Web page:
Knights of Legend, released by Origin Systems in 1989, is a role-playing video game designed by Todd Mitchell Porter.
The game is set in the fictional land of Ashtalarea, where the evil Pildar has imprisoned the Duke, the ruler of the land, and Seggallion, a knight who had stopped Pildar in the past. The player leads a band of adventurers who try to free the prisoners and stop Pildar.
The game is a standard role-play game, with the classic races of dwarves, elves and humans available for players to make up their party of adventurers. The game also adds a novel race called the "Keldar", which had the power of flight. Quest-givers in various towns direct players to areas of the larger world map, which lead to premade map sites where an item is set to be retrieved to complete the mission.
Each quest site map has a tactical feel similar to later RPGs and the Jagged Alliance series: visibility is limited to what each character can actually see, and this visibility increases with flying characters.
Additionally, combat incorporates the concept of extensive use of fatigue. Each combat round comprises planning thrusts, parrys and jumps, sometimes in anticipation of the opponent's choices which are revealed through the "foresight" attribute.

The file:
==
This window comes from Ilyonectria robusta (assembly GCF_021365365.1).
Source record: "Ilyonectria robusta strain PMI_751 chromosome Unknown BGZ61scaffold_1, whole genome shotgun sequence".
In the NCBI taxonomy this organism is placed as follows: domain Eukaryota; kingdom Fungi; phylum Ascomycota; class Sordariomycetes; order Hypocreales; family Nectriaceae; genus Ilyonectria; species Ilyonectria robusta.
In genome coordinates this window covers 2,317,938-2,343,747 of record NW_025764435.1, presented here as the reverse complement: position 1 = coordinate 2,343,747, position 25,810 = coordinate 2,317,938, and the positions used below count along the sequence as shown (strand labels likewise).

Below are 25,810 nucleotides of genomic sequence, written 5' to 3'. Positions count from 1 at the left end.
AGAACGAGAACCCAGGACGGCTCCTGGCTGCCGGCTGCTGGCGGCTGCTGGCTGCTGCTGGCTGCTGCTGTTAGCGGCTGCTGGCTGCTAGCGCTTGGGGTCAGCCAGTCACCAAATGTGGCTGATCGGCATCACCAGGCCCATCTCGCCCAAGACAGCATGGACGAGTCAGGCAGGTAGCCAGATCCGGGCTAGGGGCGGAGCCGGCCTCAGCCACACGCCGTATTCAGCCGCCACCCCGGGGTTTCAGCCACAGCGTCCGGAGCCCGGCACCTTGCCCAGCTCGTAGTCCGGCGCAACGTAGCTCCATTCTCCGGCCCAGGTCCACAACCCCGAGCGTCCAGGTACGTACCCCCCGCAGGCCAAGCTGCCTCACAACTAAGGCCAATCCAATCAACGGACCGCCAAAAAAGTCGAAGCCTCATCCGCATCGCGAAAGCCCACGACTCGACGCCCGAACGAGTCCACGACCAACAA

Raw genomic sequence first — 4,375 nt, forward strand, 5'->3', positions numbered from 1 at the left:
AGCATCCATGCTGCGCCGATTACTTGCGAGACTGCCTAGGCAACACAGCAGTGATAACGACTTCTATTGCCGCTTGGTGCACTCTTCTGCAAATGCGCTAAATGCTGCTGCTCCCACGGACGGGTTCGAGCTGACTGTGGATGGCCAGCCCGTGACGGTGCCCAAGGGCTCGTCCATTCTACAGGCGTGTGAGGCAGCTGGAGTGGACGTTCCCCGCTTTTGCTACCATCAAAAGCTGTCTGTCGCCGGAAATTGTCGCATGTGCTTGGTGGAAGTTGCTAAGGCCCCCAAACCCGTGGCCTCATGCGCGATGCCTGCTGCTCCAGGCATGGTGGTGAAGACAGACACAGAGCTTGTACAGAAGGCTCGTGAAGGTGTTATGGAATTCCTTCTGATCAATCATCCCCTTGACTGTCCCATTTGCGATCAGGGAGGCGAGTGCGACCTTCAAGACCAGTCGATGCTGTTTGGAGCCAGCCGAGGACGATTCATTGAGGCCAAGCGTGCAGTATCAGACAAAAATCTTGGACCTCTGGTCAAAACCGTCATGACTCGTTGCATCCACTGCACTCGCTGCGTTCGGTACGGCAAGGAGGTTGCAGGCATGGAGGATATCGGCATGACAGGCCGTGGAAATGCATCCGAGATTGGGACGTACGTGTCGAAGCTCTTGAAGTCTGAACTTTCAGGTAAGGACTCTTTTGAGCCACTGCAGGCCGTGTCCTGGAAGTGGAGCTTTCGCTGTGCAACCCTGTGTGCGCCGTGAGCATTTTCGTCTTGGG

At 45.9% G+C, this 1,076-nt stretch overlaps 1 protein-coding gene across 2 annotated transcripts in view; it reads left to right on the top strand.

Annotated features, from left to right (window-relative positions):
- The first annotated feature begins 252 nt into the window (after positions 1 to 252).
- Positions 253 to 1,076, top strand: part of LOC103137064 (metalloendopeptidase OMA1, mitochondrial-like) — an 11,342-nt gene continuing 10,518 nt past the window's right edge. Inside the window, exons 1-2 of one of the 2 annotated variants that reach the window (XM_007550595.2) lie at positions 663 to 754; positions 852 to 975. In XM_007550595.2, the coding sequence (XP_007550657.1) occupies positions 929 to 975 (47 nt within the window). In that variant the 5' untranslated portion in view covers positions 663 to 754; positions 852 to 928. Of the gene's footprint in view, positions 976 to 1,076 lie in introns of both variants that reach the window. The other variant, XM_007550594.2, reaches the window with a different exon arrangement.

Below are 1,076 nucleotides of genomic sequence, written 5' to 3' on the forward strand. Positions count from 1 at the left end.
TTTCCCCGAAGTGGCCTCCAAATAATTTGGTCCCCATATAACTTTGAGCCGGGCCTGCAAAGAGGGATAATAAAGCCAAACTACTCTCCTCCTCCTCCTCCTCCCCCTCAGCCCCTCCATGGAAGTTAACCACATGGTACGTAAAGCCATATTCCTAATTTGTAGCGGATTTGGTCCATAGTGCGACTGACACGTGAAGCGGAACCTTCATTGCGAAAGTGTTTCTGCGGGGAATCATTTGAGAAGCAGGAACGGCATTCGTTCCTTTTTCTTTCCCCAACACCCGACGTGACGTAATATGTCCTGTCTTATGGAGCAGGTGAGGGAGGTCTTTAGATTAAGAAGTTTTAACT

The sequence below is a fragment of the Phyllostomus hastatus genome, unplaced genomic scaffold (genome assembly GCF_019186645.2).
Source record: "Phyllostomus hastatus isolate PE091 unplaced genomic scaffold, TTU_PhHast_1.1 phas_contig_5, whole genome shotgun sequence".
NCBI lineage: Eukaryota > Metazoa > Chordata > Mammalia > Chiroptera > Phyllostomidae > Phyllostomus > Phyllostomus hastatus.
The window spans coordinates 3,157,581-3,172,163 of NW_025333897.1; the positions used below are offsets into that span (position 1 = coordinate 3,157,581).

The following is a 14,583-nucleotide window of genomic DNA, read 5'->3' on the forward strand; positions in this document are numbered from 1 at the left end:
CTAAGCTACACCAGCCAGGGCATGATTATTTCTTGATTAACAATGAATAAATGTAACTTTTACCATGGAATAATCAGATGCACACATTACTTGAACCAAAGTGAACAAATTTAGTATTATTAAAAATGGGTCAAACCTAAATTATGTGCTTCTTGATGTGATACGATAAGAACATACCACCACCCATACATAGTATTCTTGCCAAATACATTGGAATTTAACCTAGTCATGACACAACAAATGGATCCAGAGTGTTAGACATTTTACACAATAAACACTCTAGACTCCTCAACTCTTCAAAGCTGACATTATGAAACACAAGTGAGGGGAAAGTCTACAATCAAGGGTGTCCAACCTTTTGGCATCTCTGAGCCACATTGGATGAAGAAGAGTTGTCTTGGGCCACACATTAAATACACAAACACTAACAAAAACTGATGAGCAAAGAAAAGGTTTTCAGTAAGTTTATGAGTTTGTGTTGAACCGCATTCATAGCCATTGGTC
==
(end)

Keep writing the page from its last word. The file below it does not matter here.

The game has a save-game feature wherein games can only be saved by resting at an inn; this often makes for very long play sessions.
The game had support to add region and adventure modules, which were supposed to be released starting in 1990. However, no modules were released due to Todd Mitchell Porter leaving Origin and taking the rights to Knights of Legend with him.
The game was reviewed in 1990 in Dragon #155 by Hartley, Patricia, and Kirk Lesser in "The Role of Computers" column. The reviewers normally gave a game a rating from 1 to 5 stars, but they gave the Apple II version of this game an "X" for "Not recommended". The Lessers reviewed the PC/MS-DOS version of the game in Dragon #157, and gave that version of the game 5 out of 5 stars. Scorpia of Computer Gaming World in 1991 and 1993 called it "tactical wargaming with a thin veneer of role-playing". She stated that the constant combat became "tedious", and only recommended it for "wargamers or devoted hack'n'slashers".